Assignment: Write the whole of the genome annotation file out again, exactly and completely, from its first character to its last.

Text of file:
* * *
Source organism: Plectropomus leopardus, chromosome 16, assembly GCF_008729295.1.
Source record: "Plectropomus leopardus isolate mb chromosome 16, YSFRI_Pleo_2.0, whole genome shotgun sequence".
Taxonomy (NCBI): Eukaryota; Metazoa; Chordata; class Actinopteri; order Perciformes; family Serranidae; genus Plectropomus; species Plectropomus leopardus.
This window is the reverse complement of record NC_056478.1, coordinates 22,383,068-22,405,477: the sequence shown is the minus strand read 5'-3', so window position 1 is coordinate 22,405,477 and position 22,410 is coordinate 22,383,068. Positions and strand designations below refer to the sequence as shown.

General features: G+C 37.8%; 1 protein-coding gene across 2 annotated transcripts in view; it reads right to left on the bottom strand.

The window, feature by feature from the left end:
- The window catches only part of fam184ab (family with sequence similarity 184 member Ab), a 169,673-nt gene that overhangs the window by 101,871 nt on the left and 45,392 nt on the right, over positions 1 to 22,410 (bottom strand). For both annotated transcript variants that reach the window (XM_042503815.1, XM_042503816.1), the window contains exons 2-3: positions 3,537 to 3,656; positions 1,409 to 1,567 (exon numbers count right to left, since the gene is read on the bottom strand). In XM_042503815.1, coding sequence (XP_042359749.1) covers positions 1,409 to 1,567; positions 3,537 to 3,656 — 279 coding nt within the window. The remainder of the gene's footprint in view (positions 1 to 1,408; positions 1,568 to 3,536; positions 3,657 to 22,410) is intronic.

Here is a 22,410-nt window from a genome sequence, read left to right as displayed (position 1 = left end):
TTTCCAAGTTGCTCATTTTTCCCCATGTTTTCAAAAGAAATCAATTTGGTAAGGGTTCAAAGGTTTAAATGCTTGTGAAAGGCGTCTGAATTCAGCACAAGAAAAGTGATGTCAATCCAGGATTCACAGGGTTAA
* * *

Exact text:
Source organism: Plectropomus leopardus, chromosome 16, assembly GCF_008729295.1.
Source record: "Plectropomus leopardus isolate mb chromosome 16, YSFRI_Pleo_2.0, whole genome shotgun sequence".
Taxonomy (NCBI): Eukaryota; Metazoa; Chordata; class Actinopteri; order Perciformes; family Serranidae; genus Plectropomus; species Plectropomus leopardus.
This window is the reverse complement of record NC_056478.1, coordinates 22,383,068-22,405,477: the sequence shown is the minus strand read 5'-3', so window position 1 is coordinate 22,405,477 and position 22,410 is coordinate 22,383,068. Positions and strand designations below refer to the sequence as shown.

General features: G+C 37.8%; 1 protein-coding gene across 2 annotated transcripts in view; it reads right to left on the bottom strand.

The window, feature by feature from the left end:
- The window catches only part of fam184ab (family with sequence similarity 184 member Ab), a 169,673-nt gene that overhangs the window by 101,871 nt on the left and 45,392 nt on the right, over positions 1 to 22,410 (bottom strand). For both annotated transcript variants that reach the window (XM_042503815.1, XM_042503816.1), the window contains exons 2-3: positions 3,537 to 3,656; positions 1,409 to 1,567 (exon numbers count right to left, since the gene is read on the bottom strand). In XM_042503815.1, coding sequence (XP_042359749.1) covers positions 1,409 to 1,567; positions 3,537 to 3,656 — 279 coding nt within the window. The remainder of the gene's footprint in view (positions 1 to 1,408; positions 1,568 to 3,536; positions 3,657 to 22,410) is intronic.

Here is a 22,410-nt window from a genome sequence, read left to right as displayed (position 1 = left end):
TTTCCAAGTTGCTCATTTTTCCCCATGTTTTCAAAAGAAATCAATTTGGTAAGGGTTCAAAGGTTTAAATGCTTGTGAAAGGCGTCTGAATTCAGCACAAGAAAAGTGATGTCAATCCAGGATTCACAGGGTTAA